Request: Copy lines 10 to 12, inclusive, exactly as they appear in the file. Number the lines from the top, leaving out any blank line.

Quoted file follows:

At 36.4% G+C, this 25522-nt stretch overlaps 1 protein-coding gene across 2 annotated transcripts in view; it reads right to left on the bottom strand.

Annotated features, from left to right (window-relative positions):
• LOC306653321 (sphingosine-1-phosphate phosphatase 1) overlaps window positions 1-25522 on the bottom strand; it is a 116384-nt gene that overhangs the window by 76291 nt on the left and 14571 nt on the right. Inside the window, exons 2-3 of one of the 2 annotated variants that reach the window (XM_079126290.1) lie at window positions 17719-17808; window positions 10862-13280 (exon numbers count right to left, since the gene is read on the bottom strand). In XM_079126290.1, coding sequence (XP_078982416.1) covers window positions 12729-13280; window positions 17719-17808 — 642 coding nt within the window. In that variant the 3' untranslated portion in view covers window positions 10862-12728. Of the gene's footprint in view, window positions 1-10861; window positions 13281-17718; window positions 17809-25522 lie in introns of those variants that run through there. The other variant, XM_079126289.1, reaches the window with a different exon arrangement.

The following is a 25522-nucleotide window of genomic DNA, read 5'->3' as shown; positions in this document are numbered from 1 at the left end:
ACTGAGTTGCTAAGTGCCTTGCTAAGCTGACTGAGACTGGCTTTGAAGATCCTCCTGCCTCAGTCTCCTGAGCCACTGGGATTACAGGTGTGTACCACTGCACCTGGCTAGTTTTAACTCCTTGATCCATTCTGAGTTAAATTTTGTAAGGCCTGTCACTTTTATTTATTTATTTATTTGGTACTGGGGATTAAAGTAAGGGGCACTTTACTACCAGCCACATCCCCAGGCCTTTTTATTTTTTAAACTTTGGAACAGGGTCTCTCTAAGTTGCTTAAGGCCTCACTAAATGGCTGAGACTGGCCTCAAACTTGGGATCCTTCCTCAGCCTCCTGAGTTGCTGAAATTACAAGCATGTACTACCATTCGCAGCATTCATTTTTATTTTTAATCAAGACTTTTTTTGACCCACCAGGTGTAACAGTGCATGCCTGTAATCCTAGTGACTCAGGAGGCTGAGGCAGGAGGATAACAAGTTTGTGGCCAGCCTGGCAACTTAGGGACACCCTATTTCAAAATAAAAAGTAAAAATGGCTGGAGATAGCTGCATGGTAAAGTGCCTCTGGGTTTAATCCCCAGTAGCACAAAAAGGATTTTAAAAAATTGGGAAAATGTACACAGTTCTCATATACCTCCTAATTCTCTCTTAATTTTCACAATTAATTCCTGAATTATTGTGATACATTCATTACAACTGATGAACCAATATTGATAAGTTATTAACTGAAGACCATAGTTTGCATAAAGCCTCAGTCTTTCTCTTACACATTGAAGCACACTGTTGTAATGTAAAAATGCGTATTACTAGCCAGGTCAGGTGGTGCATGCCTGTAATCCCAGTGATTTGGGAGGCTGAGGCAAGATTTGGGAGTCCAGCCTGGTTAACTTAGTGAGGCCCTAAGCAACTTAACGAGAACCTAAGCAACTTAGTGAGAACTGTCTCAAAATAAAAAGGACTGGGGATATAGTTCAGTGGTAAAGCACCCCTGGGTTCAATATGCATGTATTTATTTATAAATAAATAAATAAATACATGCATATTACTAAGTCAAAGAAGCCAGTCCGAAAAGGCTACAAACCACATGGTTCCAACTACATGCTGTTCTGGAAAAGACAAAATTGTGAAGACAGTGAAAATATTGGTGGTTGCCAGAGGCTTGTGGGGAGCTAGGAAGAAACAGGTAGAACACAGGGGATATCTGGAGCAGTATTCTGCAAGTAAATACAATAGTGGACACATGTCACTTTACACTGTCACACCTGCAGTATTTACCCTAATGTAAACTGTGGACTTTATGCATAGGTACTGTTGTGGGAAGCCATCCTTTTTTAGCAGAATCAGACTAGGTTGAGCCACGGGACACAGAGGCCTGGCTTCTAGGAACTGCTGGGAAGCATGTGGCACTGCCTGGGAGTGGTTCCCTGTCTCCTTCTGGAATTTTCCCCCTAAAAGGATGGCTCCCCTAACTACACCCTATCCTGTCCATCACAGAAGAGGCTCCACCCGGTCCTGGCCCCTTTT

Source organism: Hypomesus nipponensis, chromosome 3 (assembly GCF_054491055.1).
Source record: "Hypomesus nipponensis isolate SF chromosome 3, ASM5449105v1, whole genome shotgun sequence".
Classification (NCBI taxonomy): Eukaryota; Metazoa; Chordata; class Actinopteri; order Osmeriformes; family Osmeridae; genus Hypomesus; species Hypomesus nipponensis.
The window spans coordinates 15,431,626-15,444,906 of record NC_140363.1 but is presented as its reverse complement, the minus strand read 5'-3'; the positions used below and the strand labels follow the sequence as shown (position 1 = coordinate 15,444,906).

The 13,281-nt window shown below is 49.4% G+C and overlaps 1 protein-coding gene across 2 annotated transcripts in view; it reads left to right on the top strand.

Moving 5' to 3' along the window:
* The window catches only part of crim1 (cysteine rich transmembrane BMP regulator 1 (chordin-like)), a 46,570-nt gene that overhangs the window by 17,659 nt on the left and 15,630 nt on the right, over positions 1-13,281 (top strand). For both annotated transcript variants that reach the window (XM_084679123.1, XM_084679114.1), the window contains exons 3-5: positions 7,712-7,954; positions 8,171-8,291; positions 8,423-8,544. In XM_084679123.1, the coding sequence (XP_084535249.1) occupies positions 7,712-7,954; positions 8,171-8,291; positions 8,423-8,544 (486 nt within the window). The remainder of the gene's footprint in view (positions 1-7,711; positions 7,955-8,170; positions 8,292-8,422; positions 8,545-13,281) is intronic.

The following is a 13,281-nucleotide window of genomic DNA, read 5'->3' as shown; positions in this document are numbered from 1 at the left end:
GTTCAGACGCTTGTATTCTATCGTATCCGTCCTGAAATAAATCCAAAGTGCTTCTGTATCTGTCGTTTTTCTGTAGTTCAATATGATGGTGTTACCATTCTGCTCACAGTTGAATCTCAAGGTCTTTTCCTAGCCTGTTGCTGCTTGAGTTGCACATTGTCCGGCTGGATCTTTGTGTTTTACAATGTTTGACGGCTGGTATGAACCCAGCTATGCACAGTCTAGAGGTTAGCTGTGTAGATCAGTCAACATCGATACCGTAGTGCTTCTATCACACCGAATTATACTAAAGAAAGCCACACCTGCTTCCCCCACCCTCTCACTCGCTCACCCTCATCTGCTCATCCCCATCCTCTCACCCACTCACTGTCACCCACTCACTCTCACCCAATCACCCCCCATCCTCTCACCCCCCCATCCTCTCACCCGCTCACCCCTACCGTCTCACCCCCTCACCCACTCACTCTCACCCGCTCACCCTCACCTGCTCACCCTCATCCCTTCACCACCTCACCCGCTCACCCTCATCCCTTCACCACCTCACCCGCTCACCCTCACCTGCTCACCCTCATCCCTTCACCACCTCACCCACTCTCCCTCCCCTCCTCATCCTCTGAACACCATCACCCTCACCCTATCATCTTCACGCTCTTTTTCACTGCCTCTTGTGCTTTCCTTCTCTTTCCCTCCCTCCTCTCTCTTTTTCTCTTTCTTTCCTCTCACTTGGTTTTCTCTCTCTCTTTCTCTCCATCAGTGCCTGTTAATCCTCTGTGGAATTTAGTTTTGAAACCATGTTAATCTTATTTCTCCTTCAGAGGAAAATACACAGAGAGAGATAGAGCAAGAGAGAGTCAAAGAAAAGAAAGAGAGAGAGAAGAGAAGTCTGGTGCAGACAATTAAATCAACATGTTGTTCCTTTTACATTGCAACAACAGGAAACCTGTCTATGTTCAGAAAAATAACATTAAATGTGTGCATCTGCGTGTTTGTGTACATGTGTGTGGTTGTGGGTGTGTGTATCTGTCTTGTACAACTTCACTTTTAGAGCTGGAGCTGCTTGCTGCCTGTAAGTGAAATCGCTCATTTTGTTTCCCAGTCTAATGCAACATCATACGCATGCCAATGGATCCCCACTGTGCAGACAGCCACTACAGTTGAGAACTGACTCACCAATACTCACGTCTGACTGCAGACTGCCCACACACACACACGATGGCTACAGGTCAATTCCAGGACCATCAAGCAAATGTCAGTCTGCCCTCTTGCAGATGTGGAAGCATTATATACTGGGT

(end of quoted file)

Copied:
The 13,281-nt window shown below is 49.4% G+C and overlaps 1 protein-coding gene across 2 annotated transcripts in view; it reads left to right on the top strand.

Moving 5' to 3' along the window:
* The window catches only part of crim1 (cysteine rich transmembrane BMP regulator 1 (chordin-like)), a 46,570-nt gene that overhangs the window by 17,659 nt on the left and 15,630 nt on the right, over positions 1-13,281 (top strand). For both annotated transcript variants that reach the window (XM_084679123.1, XM_084679114.1), the window contains exons 3-5: positions 7,712-7,954; positions 8,171-8,291; positions 8,423-8,544. In XM_084679123.1, the coding sequence (XP_084535249.1) occupies positions 7,712-7,954; positions 8,171-8,291; positions 8,423-8,544 (486 nt within the window). The remainder of the gene's footprint in view (positions 1-7,711; positions 7,955-8,170; positions 8,292-8,422; positions 8,545-13,281) is intronic.